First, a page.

CAS  PubMed  Article  Google Scholar 

  180. 180.

    Pratt, A. J. & MacRae, I. J. The RNA-induced silencing complex: a versatile gene-silencing machine. J. Biol. Chem. 284, 17897–17901 (2009).

    CAS  PubMed  PubMed Central  Article  Google Scholar 

  181. 181.

    Sztainberg, Y. et al. Reversal of phenotypes in MECP2 duplication mice using genetic rescue or antisense oligonucleotides. Nature 528, 123–126 (2015).

    CAS  PubMed  PubMed Central  Article  Google Scholar 

  182. 182.

    Kim, J. et al. Patient-customized oligonucleotide therapy for a rare genetic disease. N. Engl. J. Med. 381, 1644–1652 (2019).

    CAS  PubMed  PubMed Central  Article  Google Scholar 

  183. 183.

    Griffin, C. E. 3rd, Kaye, A. M., Bueno, F. R. & Kaye, A. D. Benzodiazepine pharmacology and central nervous system-mediated effects. Ochsner J. 13, 214–223 (2013).

    PubMed  PubMed Central  Google Scholar 

  184. 184.

    Henderson, C. et al. Reversal of disease-related pathologies in the fragile X mouse model by selective activation of GABAB receptors with arbaclofen. Sci. Transl. Med. 4, 152ra128 (2012).

    PubMed  Article  CAS  Google Scholar 

  185. 185.

    Stoppel, L. J. et al. R-Baclofen reverses cognitive deficits and improves social interactions in two lines of 16p11.2 deletion mice. Neuropsychopharmacology 43, 513–524 (2018).

    CAS  PubMed  Article  Google Scholar 

  186. 186.

    Berry-Kravis, E. M. et al. Drug development for neurodevelopmental disorders: lessons learned from fragile X syndrome. Nat. Rev. Drug Discov. 17, 280–299 (2018).

    CAS  PubMed  Article  Google Scholar 

  187. 187.

    Kharod, S. C., Kang, S. K. & Kadam, S. D. Off-label use of bumetanide for brain disorders: an overview. Front. Neurosci. 13, 310 (2019).

    PubMed  PubMed Central  Article  Google Scholar 

  188. 188.

    Delpire, E. et al. Further optimization of the K-Cl cotransporter KCC2 antagonist ML077: development of a highly selective and more potent in vitro probe. Bioorg Med. Chem. Lett. 22, 4532–4535 (2012).

    CAS  PubMed  PubMed Central  Article  Google Scholar 

  189. 189.

    Gagnon, M. et al. Chloride extrusion enhancers as novel therapeutics for neurological diseases. Nat. Med. 19, 1524–1528 (2013).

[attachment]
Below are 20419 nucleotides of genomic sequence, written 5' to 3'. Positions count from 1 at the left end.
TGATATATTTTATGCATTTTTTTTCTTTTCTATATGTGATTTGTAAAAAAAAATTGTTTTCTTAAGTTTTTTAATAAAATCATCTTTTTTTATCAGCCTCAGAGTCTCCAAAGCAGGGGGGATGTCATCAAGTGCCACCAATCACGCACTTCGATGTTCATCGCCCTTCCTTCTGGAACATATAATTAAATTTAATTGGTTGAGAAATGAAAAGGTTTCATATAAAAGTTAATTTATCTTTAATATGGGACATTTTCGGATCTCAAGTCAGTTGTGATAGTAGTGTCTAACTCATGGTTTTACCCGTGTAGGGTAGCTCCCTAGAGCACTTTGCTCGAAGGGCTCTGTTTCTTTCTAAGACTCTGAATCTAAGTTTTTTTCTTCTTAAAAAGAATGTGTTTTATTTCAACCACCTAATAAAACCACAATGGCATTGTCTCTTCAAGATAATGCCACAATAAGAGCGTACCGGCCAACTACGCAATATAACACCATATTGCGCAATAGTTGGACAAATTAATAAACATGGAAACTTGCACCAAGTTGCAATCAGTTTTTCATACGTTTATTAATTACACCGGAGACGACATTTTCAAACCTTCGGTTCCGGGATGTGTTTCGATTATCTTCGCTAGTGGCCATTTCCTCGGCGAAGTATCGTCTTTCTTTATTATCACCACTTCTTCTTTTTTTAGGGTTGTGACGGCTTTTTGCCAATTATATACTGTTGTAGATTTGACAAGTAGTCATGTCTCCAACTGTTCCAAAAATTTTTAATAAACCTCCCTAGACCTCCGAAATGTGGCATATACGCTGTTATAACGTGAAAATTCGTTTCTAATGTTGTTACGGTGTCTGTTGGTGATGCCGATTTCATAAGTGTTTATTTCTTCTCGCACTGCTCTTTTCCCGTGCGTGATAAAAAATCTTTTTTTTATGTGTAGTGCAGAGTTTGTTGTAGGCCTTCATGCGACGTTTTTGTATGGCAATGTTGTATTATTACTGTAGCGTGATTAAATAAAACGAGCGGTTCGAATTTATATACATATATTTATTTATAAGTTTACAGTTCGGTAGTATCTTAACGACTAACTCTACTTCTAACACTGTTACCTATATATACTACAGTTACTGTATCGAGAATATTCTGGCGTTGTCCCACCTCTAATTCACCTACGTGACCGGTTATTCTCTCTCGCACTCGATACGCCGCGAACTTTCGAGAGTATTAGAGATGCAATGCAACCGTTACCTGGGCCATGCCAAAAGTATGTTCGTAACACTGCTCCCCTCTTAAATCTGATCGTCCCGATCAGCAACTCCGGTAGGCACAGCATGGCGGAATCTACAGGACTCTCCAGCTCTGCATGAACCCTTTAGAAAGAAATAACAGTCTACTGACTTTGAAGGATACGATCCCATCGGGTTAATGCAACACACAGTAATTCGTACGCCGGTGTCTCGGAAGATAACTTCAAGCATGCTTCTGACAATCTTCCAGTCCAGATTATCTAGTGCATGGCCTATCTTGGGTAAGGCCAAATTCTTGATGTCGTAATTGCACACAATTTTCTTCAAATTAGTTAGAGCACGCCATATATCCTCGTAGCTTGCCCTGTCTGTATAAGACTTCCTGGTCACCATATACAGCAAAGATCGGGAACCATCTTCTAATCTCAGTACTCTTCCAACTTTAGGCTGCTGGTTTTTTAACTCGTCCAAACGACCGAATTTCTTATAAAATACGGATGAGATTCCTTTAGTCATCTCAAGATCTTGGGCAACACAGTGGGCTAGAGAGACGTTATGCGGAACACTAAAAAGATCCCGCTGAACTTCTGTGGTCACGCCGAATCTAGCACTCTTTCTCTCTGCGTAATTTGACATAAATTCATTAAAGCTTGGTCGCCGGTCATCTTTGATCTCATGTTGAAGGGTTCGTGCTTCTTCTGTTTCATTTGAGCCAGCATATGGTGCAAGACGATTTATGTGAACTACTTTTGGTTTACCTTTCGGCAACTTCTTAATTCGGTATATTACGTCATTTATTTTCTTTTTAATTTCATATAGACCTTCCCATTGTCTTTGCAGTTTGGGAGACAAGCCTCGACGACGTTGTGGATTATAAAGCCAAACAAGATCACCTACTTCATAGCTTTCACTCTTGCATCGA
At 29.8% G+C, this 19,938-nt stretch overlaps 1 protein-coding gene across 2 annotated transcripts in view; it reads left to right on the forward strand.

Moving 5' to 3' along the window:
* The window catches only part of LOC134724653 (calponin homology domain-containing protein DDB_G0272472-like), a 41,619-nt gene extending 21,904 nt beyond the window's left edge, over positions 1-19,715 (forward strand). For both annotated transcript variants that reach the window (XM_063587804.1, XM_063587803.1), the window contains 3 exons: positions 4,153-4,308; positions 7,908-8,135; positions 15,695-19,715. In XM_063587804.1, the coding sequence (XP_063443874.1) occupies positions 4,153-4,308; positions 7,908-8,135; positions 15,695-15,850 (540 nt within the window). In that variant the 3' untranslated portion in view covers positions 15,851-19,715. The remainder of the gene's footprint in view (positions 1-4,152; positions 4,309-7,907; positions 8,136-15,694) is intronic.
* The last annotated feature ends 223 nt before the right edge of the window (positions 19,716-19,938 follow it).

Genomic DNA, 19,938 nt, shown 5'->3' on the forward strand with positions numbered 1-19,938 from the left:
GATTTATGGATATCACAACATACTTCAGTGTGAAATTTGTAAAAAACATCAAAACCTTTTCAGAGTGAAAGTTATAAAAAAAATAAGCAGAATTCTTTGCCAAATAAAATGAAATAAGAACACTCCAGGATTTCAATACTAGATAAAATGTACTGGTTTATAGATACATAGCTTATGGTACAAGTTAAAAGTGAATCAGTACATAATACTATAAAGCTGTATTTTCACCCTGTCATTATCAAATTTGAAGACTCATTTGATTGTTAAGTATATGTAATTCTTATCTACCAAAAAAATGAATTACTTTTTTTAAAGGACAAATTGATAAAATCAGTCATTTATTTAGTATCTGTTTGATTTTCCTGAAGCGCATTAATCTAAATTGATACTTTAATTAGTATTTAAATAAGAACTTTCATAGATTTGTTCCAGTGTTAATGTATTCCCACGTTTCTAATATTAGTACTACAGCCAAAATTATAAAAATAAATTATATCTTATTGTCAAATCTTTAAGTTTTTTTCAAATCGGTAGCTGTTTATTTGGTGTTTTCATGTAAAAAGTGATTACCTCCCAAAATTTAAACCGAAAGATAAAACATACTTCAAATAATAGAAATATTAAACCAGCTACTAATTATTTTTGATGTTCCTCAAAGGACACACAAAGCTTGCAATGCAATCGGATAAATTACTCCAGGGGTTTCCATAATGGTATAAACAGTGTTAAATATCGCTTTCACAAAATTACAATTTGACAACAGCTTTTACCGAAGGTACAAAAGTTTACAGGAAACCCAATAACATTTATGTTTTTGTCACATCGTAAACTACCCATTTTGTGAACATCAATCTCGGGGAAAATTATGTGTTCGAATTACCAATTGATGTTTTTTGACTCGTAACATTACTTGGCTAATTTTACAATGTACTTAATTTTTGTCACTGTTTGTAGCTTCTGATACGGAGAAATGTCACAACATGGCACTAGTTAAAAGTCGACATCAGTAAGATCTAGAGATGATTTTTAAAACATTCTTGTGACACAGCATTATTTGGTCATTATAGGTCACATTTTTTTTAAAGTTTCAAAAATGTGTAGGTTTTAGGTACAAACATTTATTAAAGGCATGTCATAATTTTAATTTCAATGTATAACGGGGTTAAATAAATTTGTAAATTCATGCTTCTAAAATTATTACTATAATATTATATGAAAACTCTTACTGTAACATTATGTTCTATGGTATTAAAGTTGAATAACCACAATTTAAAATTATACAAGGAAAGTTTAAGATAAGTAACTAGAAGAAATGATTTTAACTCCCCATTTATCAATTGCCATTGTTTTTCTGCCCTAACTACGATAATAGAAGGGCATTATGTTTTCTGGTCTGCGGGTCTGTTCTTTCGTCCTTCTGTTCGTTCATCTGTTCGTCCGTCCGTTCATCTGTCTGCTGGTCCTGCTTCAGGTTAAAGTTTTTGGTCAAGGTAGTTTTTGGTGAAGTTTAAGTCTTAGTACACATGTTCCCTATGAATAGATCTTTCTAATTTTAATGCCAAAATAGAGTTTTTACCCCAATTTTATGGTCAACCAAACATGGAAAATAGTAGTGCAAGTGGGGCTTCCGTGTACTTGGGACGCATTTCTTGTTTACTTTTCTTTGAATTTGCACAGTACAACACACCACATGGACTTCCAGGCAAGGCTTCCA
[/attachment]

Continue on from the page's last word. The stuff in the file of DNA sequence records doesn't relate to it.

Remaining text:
CAS  PubMed  PubMed Central  Article  Google Scholar 

  190. 190.

    Cardarelli, R. A. et al. The small molecule CLP257 does not modify activity of the K+-Cl co-transporter KCC2 but does potentiate GABAA receptor activity. Nat. Med. 23, 1394–1396 (2017).

    CAS  PubMed  PubMed Central  Article  Google Scholar 

  191. 191.

    Gagnon, M. et al. Reply to the small molecule CLP257 does not modify activity of the K+-Cl co-transporter KCC2 but does potentiate GABAA receptor activity. Nat. Med. 23, 1396–1398 (2017).

    CAS  PubMed  Article  Google Scholar 

  192. 192.

    de Los Heros et al. The WNK-regulated SPAK/OSR1 kinases directly phosphorylate and inhibit the K+-Cl co-transporters. Biochem. J. 458, 559–573 (2014).

    PubMed  Article  CAS  Google Scholar 

  193. 193.

    Kahle, K. T., Rinehart, J. & Lifton, R. P. Phosphoregulation of the Na-K-2Cl and K-Cl cotransporters by the WNK kinases. Biochim. Biophys. Acta 1802, 1150–1158 (2010).

    CAS  PubMed  PubMed Central  Article  Google Scholar 

  194. 194.

    Moore, Y. E., Deeb, T. Z., Chadchankar, H., Brandon, N. J. & Moss, S. J. Potentiating KCC2 activity is sufficient to limit the onset and severity of seizures. Proc. Natl Acad. Sci. USA 115, 10166–10171 (2018).

    CAS  PubMed  Article  Google Scholar 

  195. 195.

    McCamphill, P. K. et al. Selective inhibition of glycogen synthase kinase 3α corrects pathophysiology in a mouse model of fragile X syndrome. Sci. Transl. Med. 12, eaam8572 (2020).